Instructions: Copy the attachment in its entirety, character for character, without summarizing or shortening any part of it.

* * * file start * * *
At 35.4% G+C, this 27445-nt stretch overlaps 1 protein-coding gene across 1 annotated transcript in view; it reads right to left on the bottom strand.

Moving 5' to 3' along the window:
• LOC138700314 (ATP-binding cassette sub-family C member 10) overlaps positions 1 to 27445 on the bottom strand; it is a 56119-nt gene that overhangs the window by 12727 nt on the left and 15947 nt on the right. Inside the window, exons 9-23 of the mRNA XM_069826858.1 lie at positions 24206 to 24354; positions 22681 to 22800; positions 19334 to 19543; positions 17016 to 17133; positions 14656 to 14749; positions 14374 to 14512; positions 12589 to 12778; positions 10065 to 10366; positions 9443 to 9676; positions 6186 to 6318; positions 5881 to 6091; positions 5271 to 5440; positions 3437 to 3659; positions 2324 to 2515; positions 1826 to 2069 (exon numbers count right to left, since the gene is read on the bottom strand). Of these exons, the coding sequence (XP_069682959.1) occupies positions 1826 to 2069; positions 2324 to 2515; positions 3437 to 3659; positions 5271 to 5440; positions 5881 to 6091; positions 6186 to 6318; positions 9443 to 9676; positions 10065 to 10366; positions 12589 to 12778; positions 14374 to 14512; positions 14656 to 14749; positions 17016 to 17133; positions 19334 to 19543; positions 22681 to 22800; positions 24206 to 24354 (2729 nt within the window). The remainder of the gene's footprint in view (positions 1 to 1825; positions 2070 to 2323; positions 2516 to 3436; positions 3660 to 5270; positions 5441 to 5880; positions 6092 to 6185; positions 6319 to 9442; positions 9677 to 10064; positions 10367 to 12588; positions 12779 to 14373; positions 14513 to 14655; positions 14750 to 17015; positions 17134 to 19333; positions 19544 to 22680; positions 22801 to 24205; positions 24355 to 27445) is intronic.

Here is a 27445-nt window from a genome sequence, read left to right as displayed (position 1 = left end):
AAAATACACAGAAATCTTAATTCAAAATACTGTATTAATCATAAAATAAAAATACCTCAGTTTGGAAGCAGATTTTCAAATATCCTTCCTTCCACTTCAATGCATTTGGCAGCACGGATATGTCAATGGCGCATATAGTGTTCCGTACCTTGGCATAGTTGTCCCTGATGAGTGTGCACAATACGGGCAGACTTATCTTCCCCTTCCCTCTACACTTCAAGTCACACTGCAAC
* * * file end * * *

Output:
At 35.4% G+C, this 27445-nt stretch overlaps 1 protein-coding gene across 1 annotated transcript in view; it reads right to left on the bottom strand.

Moving 5' to 3' along the window:
• LOC138700314 (ATP-binding cassette sub-family C member 10) overlaps positions 1 to 27445 on the bottom strand; it is a 56119-nt gene that overhangs the window by 12727 nt on the left and 15947 nt on the right. Inside the window, exons 9-23 of the mRNA XM_069826858.1 lie at positions 24206 to 24354; positions 22681 to 22800; positions 19334 to 19543; positions 17016 to 17133; positions 14656 to 14749; positions 14374 to 14512; positions 12589 to 12778; positions 10065 to 10366; positions 9443 to 9676; positions 6186 to 6318; positions 5881 to 6091; positions 5271 to 5440; positions 3437 to 3659; positions 2324 to 2515; positions 1826 to 2069 (exon numbers count right to left, since the gene is read on the bottom strand). Of these exons, the coding sequence (XP_069682959.1) occupies positions 1826 to 2069; positions 2324 to 2515; positions 3437 to 3659; positions 5271 to 5440; positions 5881 to 6091; positions 6186 to 6318; positions 9443 to 9676; positions 10065 to 10366; positions 12589 to 12778; positions 14374 to 14512; positions 14656 to 14749; positions 17016 to 17133; positions 19334 to 19543; positions 22681 to 22800; positions 24206 to 24354 (2729 nt within the window). The remainder of the gene's footprint in view (positions 1 to 1825; positions 2070 to 2323; positions 2516 to 3436; positions 3660 to 5270; positions 5441 to 5880; positions 6092 to 6185; positions 6319 to 9442; positions 9677 to 10064; positions 10367 to 12588; positions 12779 to 14373; positions 14513 to 14655; positions 14750 to 17015; positions 17134 to 19333; positions 19544 to 22680; positions 22801 to 24205; positions 24355 to 27445) is intronic.

Here is a 27445-nt window from a genome sequence, read left to right as displayed (position 1 = left end):
AAAATACACAGAAATCTTAATTCAAAATACTGTATTAATCATAAAATAAAAATACCTCAGTTTGGAAGCAGATTTTCAAATATCCTTCCTTCCACTTCAATGCATTTGGCAGCACGGATATGTCAATGGCGCATATAGTGTTCCGTACCTTGGCATAGTTGTCCCTGATGAGTGTGCACAATACGGGCAGACTTATCTTCCCCTTCCCTCTACACTTCAAGTCACACTGCAAC